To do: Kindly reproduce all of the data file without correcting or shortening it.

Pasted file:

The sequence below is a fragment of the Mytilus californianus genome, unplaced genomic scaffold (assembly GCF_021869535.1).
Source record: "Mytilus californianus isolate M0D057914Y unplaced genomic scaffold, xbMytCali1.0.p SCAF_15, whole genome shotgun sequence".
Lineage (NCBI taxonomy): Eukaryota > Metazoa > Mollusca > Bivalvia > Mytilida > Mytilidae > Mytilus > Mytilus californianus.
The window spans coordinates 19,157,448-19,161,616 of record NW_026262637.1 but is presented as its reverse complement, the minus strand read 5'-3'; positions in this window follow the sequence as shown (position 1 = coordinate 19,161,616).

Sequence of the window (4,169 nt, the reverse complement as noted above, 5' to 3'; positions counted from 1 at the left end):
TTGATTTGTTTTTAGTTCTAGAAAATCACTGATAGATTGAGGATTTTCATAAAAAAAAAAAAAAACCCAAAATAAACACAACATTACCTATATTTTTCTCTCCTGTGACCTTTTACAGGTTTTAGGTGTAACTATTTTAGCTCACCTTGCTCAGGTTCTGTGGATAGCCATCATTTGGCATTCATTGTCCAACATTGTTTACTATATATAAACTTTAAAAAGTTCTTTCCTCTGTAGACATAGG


The sequence below is a fragment of the Mytilus californianus genome, unplaced genomic scaffold (assembly GCF_021869535.1).
Source record: "Mytilus californianus isolate M0D057914Y unplaced genomic scaffold, xbMytCali1.0.p SCAF_15, whole genome shotgun sequence".
Lineage (NCBI taxonomy): Eukaryota > Metazoa > Mollusca > Bivalvia > Mytilida > Mytilidae > Mytilus > Mytilus californianus.
The window spans coordinates 19,157,448-19,161,616 of record NW_026262637.1 but is presented as its reverse complement, the minus strand read 5'-3'; positions in this window follow the sequence as shown (position 1 = coordinate 19,161,616).

Sequence of the window (4,169 nt, the reverse complement as noted above, 5' to 3'; positions counted from 1 at the left end):
TTGATTTGTTTTTAGTTCTAGAAAATCACTGATAGATTGAGGATTTTCATAAAAAAAAAAAAAAACCCAAAATAAACACAACATTACCTATATTTTTCTCTCCTGTGACCTTTTACAGGTTTTAGGTGTAACTATTTTAGCTCACCTTGCTCAGGTTCTGTGGATAGCCATCATTTGGCATTCATTGTCCAACATTGTTTACTATATATAAACTTTAAAAAGTTCTTTCCTCTGTAGACATAGG